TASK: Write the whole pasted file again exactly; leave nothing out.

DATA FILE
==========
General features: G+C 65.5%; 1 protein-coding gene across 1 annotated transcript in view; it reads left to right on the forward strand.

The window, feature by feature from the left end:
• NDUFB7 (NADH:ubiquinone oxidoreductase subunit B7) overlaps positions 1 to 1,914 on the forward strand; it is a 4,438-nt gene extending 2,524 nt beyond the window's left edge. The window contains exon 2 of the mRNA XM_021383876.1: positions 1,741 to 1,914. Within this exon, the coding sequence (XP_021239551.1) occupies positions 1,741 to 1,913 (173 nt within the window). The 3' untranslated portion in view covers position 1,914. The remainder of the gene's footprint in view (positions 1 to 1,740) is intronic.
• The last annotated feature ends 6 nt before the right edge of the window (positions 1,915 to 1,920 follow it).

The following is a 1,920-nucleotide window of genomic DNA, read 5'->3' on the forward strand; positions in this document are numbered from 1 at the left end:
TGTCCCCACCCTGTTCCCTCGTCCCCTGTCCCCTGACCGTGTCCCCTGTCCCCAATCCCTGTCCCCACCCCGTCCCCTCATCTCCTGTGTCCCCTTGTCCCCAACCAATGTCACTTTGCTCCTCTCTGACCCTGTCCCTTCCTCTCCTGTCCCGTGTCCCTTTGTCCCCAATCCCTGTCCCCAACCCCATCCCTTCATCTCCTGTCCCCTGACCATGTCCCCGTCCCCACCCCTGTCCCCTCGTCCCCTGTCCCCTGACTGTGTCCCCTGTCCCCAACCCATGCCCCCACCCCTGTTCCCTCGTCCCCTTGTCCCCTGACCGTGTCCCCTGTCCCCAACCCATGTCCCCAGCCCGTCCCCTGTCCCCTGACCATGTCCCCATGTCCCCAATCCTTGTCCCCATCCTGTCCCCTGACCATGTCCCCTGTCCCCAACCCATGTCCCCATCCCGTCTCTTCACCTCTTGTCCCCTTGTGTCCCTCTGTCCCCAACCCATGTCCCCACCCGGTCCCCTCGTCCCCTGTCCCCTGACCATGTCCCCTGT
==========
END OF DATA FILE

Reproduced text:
General features: G+C 65.5%; 1 protein-coding gene across 1 annotated transcript in view; it reads left to right on the forward strand.

The window, feature by feature from the left end:
• NDUFB7 (NADH:ubiquinone oxidoreductase subunit B7) overlaps positions 1 to 1,914 on the forward strand; it is a 4,438-nt gene extending 2,524 nt beyond the window's left edge. The window contains exon 2 of the mRNA XM_021383876.1: positions 1,741 to 1,914. Within this exon, the coding sequence (XP_021239551.1) occupies positions 1,741 to 1,913 (173 nt within the window). The 3' untranslated portion in view covers position 1,914. The remainder of the gene's footprint in view (positions 1 to 1,740) is intronic.
• The last annotated feature ends 6 nt before the right edge of the window (positions 1,915 to 1,920 follow it).

The following is a 1,920-nucleotide window of genomic DNA, read 5'->3' on the forward strand; positions in this document are numbered from 1 at the left end:
TGTCCCCACCCTGTTCCCTCGTCCCCTGTCCCCTGACCGTGTCCCCTGTCCCCAATCCCTGTCCCCACCCCGTCCCCTCATCTCCTGTGTCCCCTTGTCCCCAACCAATGTCACTTTGCTCCTCTCTGACCCTGTCCCTTCCTCTCCTGTCCCGTGTCCCTTTGTCCCCAATCCCTGTCCCCAACCCCATCCCTTCATCTCCTGTCCCCTGACCATGTCCCCGTCCCCACCCCTGTCCCCTCGTCCCCTGTCCCCTGACTGTGTCCCCTGTCCCCAACCCATGCCCCCACCCCTGTTCCCTCGTCCCCTTGTCCCCTGACCGTGTCCCCTGTCCCCAACCCATGTCCCCAGCCCGTCCCCTGTCCCCTGACCATGTCCCCATGTCCCCAATCCTTGTCCCCATCCTGTCCCCTGACCATGTCCCCTGTCCCCAACCCATGTCCCCATCCCGTCTCTTCACCTCTTGTCCCCTTGTGTCCCTCTGTCCCCAACCCATGTCCCCACCCGGTCCCCTCGTCCCCTGTCCCCTGACCATGTCCCCTGT